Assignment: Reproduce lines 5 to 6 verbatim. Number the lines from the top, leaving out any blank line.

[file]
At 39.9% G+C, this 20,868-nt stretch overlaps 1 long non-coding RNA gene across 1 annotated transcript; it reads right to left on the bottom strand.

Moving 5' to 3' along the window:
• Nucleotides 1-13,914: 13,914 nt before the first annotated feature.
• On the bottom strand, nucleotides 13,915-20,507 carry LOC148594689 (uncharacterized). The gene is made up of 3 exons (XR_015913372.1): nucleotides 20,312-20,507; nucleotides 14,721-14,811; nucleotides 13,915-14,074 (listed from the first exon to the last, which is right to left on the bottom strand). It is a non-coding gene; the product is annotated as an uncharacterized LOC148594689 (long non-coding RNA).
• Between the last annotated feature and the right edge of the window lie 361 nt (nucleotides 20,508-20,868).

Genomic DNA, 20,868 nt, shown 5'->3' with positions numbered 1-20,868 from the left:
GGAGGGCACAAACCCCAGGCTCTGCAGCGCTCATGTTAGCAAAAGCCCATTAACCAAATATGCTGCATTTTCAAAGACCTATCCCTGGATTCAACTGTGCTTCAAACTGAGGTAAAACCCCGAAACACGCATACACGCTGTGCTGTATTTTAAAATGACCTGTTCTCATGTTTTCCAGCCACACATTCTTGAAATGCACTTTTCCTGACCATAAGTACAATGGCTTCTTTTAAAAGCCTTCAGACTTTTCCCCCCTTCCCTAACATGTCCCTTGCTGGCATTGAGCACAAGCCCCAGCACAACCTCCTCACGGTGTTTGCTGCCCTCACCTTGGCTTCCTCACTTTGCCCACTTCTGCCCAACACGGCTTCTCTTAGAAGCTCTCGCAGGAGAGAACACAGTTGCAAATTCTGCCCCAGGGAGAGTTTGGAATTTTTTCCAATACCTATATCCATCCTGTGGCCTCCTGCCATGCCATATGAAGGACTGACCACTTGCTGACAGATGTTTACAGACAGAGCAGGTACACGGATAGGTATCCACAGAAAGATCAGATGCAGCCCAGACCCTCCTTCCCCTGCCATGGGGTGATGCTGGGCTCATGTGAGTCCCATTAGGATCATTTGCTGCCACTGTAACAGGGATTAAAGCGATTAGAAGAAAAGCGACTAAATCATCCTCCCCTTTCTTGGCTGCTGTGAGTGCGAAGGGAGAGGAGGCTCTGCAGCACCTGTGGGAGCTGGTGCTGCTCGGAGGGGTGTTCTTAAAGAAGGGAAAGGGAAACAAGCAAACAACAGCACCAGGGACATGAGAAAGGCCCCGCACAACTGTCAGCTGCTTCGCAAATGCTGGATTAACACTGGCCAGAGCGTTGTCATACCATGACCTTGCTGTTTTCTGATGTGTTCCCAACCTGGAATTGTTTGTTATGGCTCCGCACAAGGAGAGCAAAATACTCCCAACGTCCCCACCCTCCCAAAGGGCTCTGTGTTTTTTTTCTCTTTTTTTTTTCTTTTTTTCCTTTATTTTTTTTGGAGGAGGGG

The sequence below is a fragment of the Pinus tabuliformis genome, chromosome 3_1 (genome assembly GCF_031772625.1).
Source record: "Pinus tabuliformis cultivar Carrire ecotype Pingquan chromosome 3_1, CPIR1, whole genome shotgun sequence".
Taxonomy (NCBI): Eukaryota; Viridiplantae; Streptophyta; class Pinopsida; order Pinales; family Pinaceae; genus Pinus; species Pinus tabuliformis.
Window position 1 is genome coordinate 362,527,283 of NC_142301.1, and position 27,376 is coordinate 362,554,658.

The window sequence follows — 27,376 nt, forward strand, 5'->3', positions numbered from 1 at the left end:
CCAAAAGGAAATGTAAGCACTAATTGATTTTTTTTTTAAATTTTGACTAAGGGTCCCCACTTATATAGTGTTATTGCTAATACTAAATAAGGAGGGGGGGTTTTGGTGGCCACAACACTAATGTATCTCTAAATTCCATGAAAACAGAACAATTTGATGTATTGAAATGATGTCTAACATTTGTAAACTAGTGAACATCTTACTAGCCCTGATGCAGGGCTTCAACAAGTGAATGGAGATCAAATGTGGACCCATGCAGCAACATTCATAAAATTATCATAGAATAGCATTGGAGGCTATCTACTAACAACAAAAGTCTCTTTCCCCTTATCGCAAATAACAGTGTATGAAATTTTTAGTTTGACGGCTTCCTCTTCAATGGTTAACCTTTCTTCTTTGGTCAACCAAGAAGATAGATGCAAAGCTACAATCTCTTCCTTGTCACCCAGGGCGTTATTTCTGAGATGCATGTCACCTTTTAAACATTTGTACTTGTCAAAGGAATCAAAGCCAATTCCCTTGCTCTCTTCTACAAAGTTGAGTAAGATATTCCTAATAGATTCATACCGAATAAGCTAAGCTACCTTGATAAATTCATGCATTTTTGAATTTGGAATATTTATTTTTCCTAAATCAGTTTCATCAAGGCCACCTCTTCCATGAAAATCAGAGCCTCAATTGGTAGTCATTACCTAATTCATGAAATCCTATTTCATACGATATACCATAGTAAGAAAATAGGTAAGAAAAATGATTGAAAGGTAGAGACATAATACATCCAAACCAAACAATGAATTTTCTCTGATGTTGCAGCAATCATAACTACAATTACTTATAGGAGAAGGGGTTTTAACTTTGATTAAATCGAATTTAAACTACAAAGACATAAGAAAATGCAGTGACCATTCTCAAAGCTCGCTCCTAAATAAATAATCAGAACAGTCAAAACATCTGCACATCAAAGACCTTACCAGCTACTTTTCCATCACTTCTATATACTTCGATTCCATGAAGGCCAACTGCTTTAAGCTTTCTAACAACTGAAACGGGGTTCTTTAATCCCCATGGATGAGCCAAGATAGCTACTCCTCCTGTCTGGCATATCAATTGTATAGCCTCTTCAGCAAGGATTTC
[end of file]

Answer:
• Between the last annotated feature and the right edge of the window lie 361 nt (nucleotides 20,508-20,868).

Genomic DNA, 20,868 nt, shown 5'->3' with positions numbered 1-20,868 from the left: